People are too perky. Or, rather, they lack sufficient respect for the other side of things. I can’t help thinking there’s something shallow in the vast bulk of happiness, or of the imitation and pursuit of happiness, and that we might all learn something from trying something else every once in a while.
This is probably connected somewhat to my frequent feeling that western art and culture has utterly lost the sense of the tragic.

  • In the deepest heart of all of us there is a corner in which the ultimate mystery of things works sadly…—William James, “Is Life Worth Living?”
  • Antigone
    • Wisdom is by far the greatest part of joy,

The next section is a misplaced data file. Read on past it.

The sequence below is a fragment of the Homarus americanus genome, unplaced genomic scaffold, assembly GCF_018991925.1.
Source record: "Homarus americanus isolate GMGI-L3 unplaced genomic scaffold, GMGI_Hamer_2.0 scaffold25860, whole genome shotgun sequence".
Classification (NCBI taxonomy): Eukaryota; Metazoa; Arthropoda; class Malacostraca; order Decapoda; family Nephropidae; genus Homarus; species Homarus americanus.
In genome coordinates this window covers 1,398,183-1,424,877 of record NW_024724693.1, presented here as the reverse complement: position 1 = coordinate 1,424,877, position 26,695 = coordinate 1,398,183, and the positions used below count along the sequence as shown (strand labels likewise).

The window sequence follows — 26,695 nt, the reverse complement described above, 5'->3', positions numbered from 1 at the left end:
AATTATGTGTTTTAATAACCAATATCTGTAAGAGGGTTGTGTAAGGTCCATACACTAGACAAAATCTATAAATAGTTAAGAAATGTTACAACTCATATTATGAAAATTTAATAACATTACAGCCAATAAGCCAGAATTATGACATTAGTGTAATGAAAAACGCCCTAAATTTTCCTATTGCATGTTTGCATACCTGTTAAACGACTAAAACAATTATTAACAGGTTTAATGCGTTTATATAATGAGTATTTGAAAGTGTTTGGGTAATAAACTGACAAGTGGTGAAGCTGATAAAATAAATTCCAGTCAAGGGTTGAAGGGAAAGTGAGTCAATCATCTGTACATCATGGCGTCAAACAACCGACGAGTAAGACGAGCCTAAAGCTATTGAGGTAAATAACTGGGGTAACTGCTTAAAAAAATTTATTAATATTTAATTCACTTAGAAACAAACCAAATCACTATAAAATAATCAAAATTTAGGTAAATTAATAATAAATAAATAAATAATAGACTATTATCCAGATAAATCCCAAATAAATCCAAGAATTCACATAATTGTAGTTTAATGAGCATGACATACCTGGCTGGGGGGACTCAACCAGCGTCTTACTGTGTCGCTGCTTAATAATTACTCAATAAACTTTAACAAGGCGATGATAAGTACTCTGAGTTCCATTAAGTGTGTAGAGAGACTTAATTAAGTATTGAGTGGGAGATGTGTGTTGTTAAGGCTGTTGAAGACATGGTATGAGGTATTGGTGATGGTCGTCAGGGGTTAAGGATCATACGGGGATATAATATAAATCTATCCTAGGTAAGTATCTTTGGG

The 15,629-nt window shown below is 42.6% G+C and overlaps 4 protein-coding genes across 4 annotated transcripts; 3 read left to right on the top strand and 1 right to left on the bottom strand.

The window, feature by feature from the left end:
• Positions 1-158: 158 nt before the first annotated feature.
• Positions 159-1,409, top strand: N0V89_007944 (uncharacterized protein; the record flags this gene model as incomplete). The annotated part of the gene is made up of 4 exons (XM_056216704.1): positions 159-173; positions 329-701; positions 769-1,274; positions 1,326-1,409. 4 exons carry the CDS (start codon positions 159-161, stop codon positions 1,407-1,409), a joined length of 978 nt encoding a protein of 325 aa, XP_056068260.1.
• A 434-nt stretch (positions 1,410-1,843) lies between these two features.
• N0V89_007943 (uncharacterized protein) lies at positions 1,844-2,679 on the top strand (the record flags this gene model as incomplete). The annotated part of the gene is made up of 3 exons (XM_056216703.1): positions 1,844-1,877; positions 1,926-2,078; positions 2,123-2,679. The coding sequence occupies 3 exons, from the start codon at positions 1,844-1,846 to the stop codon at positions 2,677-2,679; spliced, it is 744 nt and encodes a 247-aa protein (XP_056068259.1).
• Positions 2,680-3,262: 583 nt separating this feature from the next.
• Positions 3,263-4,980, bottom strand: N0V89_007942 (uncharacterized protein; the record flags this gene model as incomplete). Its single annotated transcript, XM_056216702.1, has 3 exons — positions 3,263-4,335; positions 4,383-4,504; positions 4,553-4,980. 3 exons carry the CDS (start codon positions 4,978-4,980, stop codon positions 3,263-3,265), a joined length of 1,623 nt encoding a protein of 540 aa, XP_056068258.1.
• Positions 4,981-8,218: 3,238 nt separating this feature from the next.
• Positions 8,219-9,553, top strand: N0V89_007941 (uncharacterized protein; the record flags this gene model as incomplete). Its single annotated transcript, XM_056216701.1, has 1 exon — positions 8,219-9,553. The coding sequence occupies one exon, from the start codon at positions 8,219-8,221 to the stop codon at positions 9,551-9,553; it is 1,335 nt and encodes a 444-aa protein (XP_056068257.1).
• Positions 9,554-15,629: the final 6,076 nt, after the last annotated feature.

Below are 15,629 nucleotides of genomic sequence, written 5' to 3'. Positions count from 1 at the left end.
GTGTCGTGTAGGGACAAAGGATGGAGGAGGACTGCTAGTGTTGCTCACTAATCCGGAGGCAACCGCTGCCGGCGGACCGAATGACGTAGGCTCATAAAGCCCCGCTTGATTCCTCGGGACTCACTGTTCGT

• and reverence toward the gods must be safeguarded.
    • The might words of the proud are paid in full
    • with mighty blows of fate, and at long last
    • those blows will teach us freedom.
  • Shelley, “To a Skylark,” lines 86-90
    • We look before and after,
    • And pine for what is not:
    • Our sincerest laughter
    • With some pain is fraught;
    • Our sweetest songs are those that tell of saddest thought.
  • Men of profound sorrow give themselves away when they are happy: they have a way of grasping happiness as if they wanted to crush and smother it, from jealousy-alas, they know too well that it will flee away.-Nietzsche, Beyond Good and Evil, p. 279:
  • Chuang-tzu (tr. Giles)
    • Those who dream of the banquet wake to lamentation and sorrow.
    • Those who dream of lamentation and sorrow wake to join the hunt.
  • There’s a thing that you must know concerning the jewels of laughter. They always turn again to tears a fortnight after.—Thurber, The Thirteen Clocks
    category:behavior theory idea